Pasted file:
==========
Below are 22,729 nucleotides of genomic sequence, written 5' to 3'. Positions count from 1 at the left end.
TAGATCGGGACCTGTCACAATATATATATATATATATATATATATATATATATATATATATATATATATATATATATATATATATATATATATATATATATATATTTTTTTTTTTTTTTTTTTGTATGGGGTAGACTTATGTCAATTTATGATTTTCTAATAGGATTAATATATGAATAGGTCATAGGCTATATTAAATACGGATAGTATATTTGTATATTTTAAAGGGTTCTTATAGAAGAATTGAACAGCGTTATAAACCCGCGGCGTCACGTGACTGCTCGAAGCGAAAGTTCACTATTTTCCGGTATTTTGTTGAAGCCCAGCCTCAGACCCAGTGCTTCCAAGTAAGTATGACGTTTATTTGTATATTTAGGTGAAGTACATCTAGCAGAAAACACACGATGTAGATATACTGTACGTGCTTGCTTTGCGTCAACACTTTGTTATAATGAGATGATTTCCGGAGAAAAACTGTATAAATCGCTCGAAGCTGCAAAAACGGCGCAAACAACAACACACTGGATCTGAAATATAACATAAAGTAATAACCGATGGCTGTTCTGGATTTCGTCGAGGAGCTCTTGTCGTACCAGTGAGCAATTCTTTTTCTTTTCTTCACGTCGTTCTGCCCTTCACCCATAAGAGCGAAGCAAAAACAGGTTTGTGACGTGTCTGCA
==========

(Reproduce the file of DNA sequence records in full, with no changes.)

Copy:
Below are 22,729 nucleotides of genomic sequence, written 5' to 3'. Positions count from 1 at the left end.
TAGATCGGGACCTGTCACAATATATATATATATATATATATATATATATATATATATATATATATATATATATATATATATATATATATATATATATATATATATTTTTTTTTTTTTTTTTTTGTATGGGGTAGACTTATGTCAATTTATGATTTTCTAATAGGATTAATATATGAATAGGTCATAGGCTATATTAAATACGGATAGTATATTTGTATATTTTAAAGGGTTCTTATAGAAGAATTGAACAGCGTTATAAACCCGCGGCGTCACGTGACTGCTCGAAGCGAAAGTTCACTATTTTCCGGTATTTTGTTGAAGCCCAGCCTCAGACCCAGTGCTTCCAAGTAAGTATGACGTTTATTTGTATATTTAGGTGAAGTACATCTAGCAGAAAACACACGATGTAGATATACTGTACGTGCTTGCTTTGCGTCAACACTTTGTTATAATGAGATGATTTCCGGAGAAAAACTGTATAAATCGCTCGAAGCTGCAAAAACGGCGCAAACAACAACACACTGGATCTGAAATATAACATAAAGTAATAACCGATGGCTGTTCTGGATTTCGTCGAGGAGCTCTTGTCGTACCAGTGAGCAATTCTTTTTCTTTTCTTCACGTCGTTCTGCCCTTCACCCATAAGAGCGAAGCAAAAACAGGTTTGTGACGTGTCTGCA